This Week In 1990: July 15, 1990
The Honeydrippers, The Power Station, The Travelling Wilburys... so far in our look back at the ARIA charts of the late '80s and early '90s we've come across a number of supergroups of the rock variety.
This week in 1990, a synthpop supergroup finally reached the singles top 50 with their debut release - a song that had come out overseas in December 1989. In fact, many of the songs to feature this week took their time reaching us in Australia.
Yet another song with a long legacy spent its second week at number 1 this week in 1990. But Roxette's "It Must Have Been Love" - which, if you remember, was originally released back in 1987 in Sweden - would lose the top spot the following week to a song that was closing in fast.
Off The Chart
Number 96 "Eye Know" by De La Soul
Peak: number 78
A belated top 100 entry for this hip-hop single that was first released in 1989 (in some countries as early as the start of that year). It'd take another year - and a quotable song with an answering machine hook - for Australia to get on board the De La Soul train.
Number 86 "Elephant Stone" by The Stone Roses
Peak: number 86
Next, a song that dates back even further - to October 1988, but this early single by The Stone Roses was also a flop first time around in the UK, and this ARIA chart run came following its re-release overseas.
Single Of The Week
Peak: number 86
Australia had been the only country to get behind British band World Party's debut album, Private Revolution, sending it to number 13 and the single "Ship Of Fools" to number 4 in 1987. Second time around, there was less interest in Karl Wallinger's musical project, with this second single from Goodbye Jumbo the only track to make any impression on the top 100.
Peak: number 57
We saw "Rok The Nation", the follow-up to "Got To Get", a few weeks back. And, after debuting on the top 100 back in mid-April, this European top 10 dance smash from late 1989 finally surged up the chart enough to register as a breaker for the Swedish duo of Robert "Rob" Wåtz and Rasmus "Raz" Lindwall, who were joined by rapper Leila K (real name: Laila El Khalifi) for their debut album.
The hits continued in Europe for both Rob 'n' Raz and Leila K, who parted ways the following year, although Leila became better known for a couple of shocking incidents in her homeland. In 1996, she was accused of peeing on the floor at the Swedish Grammis after losing the Album Of The Year award. By 2003, it was reported that Leila was homeless, having spent what money she made on drugs, and stealing food to survive.
Peak: number 56
Here's another act that charted two songs outside the top 50 in 1990. We saw one, "Pump It Hottie", back in February - and that track was also included on the double A-side of this re-release of debut single "Do The Right Thing" (a UK top 20 hit in mid-1989). The reissue also came with a remix of "Do The Right Thing" by Soul II Soul's Jazzie B and producer Nellie Hooper, who incorporated elements of BBG's "Snappiness". Despite all that effort, Redhead Kingpin and his crew remained hit-less in Australia.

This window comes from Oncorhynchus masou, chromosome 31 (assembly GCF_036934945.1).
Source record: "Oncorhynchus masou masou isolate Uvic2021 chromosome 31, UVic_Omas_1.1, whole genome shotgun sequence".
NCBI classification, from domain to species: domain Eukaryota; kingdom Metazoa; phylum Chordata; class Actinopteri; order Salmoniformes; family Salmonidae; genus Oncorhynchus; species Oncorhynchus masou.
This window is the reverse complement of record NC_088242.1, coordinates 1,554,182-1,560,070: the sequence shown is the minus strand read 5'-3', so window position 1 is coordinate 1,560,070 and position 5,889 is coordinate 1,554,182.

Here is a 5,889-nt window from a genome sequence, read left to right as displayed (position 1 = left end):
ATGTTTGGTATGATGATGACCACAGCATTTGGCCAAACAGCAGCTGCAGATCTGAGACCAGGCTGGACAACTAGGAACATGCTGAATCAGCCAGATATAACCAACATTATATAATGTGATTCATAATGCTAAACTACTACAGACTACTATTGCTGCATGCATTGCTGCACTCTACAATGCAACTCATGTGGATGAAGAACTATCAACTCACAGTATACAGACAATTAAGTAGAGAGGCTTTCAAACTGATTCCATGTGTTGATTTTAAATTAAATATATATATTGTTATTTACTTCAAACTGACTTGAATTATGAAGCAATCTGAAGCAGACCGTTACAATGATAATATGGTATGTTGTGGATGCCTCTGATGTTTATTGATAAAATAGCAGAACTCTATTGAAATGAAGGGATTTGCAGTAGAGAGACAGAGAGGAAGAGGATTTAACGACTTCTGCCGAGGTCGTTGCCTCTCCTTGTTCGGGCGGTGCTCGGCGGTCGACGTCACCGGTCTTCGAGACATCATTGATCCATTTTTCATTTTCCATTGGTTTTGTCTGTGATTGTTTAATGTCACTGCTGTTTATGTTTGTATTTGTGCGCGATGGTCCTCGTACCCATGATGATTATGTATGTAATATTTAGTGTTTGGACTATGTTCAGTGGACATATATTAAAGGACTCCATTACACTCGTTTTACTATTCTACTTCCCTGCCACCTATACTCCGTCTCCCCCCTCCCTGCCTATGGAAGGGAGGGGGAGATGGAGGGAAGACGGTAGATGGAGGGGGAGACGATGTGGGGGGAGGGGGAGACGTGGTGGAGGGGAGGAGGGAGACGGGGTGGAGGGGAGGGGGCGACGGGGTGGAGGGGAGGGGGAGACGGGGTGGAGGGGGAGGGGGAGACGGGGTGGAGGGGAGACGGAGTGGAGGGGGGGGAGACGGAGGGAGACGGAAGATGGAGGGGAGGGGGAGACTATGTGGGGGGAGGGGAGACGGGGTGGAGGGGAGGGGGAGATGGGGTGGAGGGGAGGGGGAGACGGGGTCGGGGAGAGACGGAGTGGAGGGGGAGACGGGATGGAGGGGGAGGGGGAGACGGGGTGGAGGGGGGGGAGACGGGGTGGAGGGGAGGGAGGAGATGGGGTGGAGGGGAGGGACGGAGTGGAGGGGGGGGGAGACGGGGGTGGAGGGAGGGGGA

Number 49 "Getting Away With It" by Electronic
Peak: number 40
Comprising New Order frontman Bernard Sumner and ex-The Smiths guitarist Johnny Marr, with input on this first single from Pet Shop Boys singer Neil Tennant, Electronic was always destined to be my new favourite band, especially since their sound took its cue more from New Order and PSB than The Smiths (who I'd never really been that keen on).
Released in the last few weeks of 1989 in the UK, "Getting Away With It" was everything I'd hoped it would be - a perfectly crafted synthpop song with a sound that teeters between despair and jubilation, bolstered by Neil's backing vocals and a full orchestra conducted by Anne Dudley of Art Of Noise fame. And despite an 18-month wait for a follow-up, Electronic soon became one of my favourite acts. In Australia, however, the number 40 peak of this single was as good as it got.
Peak: number 46
Our second and final new entry for the week is from an American producer/DJ who had worked with New Order in the mid '80s, as well as Hall & Oates, Bob Dylan and Freeez, among other artists. Arthur Baker also released his own music every once in a while, and in 1989 (yes, this was another release that took its time to translate to Australia), he teamed up with soul legend Al Green for this track from his Merge album. Like Al's last appearance on the ARIA chart - his duet with Annie Lennox on "Put A Little Love In Your Heart" - I found "The Message Is Love" a bit under-cooked. At a time when harder-sounding house and other forms of dance music were taking off, the production felt a bit light, which is possibly why the song didn't get any further than this entry position.
Listen to this week's new entries on my Spotify playlist of all the top 50 hits from 1990:
Next week: a raucous future number 1 charges into the top 50, plus Craig McLachlan follows up his hit named after a girl with... another song named after a girl. Also, Boom Crash Opera and Margaret Urlich register new entries, and a stack of top 50 misses.